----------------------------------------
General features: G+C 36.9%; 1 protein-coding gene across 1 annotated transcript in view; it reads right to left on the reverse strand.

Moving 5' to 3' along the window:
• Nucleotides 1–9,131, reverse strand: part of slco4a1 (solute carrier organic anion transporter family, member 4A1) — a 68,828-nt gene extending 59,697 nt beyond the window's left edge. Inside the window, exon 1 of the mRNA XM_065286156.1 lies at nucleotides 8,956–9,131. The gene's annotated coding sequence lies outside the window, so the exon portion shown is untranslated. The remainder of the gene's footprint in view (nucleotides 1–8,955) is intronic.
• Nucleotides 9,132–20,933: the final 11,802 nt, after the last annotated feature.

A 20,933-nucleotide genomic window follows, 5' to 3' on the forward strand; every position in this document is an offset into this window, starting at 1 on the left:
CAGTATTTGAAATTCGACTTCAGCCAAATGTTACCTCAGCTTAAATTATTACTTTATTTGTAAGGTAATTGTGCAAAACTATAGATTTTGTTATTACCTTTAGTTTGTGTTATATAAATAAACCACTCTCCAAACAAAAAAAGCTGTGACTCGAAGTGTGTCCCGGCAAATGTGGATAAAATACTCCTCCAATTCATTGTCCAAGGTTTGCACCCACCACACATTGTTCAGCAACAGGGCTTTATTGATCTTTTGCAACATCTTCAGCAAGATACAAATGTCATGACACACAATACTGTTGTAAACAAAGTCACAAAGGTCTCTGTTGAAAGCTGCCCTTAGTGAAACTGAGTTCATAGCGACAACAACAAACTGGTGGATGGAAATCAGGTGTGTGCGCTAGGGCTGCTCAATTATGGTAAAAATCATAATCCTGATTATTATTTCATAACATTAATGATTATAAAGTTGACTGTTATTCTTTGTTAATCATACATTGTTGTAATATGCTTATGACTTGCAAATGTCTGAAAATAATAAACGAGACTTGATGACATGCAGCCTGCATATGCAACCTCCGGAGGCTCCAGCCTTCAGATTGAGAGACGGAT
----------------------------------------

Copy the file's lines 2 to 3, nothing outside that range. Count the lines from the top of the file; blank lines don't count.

Moving 5' to 3' along the window:
• Nucleotides 1–9,131, reverse strand: part of slco4a1 (solute carrier organic anion transporter family, member 4A1) — a 68,828-nt gene extending 59,697 nt beyond the window's left edge. Inside the window, exon 1 of the mRNA XM_065286156.1 lies at nucleotides 8,956–9,131. The gene's annotated coding sequence lies outside the window, so the exon portion shown is untranslated. The remainder of the gene's footprint in view (nucleotides 1–8,955) is intronic.